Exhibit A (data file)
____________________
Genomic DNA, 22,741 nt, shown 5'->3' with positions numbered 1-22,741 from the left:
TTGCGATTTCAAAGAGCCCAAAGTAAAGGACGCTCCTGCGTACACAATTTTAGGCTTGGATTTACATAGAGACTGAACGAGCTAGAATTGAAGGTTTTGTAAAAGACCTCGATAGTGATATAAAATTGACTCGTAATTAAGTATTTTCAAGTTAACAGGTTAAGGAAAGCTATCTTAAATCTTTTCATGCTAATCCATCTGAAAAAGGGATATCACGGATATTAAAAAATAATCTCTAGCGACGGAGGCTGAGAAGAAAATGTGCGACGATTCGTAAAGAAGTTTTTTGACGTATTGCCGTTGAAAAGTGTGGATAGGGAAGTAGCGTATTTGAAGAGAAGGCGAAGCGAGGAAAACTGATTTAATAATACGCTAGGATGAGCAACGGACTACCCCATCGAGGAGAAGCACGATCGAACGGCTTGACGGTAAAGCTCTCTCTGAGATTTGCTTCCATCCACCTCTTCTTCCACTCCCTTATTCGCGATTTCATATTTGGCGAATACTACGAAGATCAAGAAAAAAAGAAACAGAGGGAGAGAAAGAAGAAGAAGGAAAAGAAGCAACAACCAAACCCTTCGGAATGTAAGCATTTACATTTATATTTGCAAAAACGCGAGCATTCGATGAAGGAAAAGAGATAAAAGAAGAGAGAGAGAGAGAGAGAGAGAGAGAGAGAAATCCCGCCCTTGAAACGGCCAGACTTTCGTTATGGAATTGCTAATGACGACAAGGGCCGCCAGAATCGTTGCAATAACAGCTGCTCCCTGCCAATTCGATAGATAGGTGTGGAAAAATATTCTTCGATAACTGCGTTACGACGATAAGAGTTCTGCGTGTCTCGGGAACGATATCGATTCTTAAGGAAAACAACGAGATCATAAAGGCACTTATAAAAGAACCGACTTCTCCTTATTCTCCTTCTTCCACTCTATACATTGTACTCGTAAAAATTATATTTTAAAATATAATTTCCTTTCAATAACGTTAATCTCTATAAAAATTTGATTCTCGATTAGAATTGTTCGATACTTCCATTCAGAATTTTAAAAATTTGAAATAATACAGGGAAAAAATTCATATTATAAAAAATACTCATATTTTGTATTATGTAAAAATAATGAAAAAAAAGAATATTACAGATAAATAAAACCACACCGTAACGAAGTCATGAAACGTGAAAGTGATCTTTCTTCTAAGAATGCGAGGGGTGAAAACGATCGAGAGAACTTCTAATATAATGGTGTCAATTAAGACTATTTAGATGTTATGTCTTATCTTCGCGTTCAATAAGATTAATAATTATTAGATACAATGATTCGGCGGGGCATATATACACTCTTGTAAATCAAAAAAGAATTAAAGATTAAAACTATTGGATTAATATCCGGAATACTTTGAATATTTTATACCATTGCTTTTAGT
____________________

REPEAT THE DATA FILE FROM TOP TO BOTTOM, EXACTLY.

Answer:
Genomic DNA, 22,741 nt, shown 5'->3' with positions numbered 1-22,741 from the left:
TTGCGATTTCAAAGAGCCCAAAGTAAAGGACGCTCCTGCGTACACAATTTTAGGCTTGGATTTACATAGAGACTGAACGAGCTAGAATTGAAGGTTTTGTAAAAGACCTCGATAGTGATATAAAATTGACTCGTAATTAAGTATTTTCAAGTTAACAGGTTAAGGAAAGCTATCTTAAATCTTTTCATGCTAATCCATCTGAAAAAGGGATATCACGGATATTAAAAAATAATCTCTAGCGACGGAGGCTGAGAAGAAAATGTGCGACGATTCGTAAAGAAGTTTTTTGACGTATTGCCGTTGAAAAGTGTGGATAGGGAAGTAGCGTATTTGAAGAGAAGGCGAAGCGAGGAAAACTGATTTAATAATACGCTAGGATGAGCAACGGACTACCCCATCGAGGAGAAGCACGATCGAACGGCTTGACGGTAAAGCTCTCTCTGAGATTTGCTTCCATCCACCTCTTCTTCCACTCCCTTATTCGCGATTTCATATTTGGCGAATACTACGAAGATCAAGAAAAAAAGAAACAGAGGGAGAGAAAGAAGAAGAAGGAAAAGAAGCAACAACCAAACCCTTCGGAATGTAAGCATTTACATTTATATTTGCAAAAACGCGAGCATTCGATGAAGGAAAAGAGATAAAAGAAGAGAGAGAGAGAGAGAGAGAGAGAGAGAGAAATCCCGCCCTTGAAACGGCCAGACTTTCGTTATGGAATTGCTAATGACGACAAGGGCCGCCAGAATCGTTGCAATAACAGCTGCTCCCTGCCAATTCGATAGATAGGTGTGGAAAAATATTCTTCGATAACTGCGTTACGACGATAAGAGTTCTGCGTGTCTCGGGAACGATATCGATTCTTAAGGAAAACAACGAGATCATAAAGGCACTTATAAAAGAACCGACTTCTCCTTATTCTCCTTCTTCCACTCTATACATTGTACTCGTAAAAATTATATTTTAAAATATAATTTCCTTTCAATAACGTTAATCTCTATAAAAATTTGATTCTCGATTAGAATTGTTCGATACTTCCATTCAGAATTTTAAAAATTTGAAATAATACAGGGAAAAAATTCATATTATAAAAAATACTCATATTTTGTATTATGTAAAAATAATGAAAAAAAAGAATATTACAGATAAATAAAACCACACCGTAACGAAGTCATGAAACGTGAAAGTGATCTTTCTTCTAAGAATGCGAGGGGTGAAAACGATCGAGAGAACTTCTAATATAATGGTGTCAATTAAGACTATTTAGATGTTATGTCTTATCTTCGCGTTCAATAAGATTAATAATTATTAGATACAATGATTCGGCGGGGCATATATACACTCTTGTAAATCAAAAAAGAATTAAAGATTAAAACTATTGGATTAATATCCGGAATACTTTGAATATTTTATACCATTGCTTTTAGT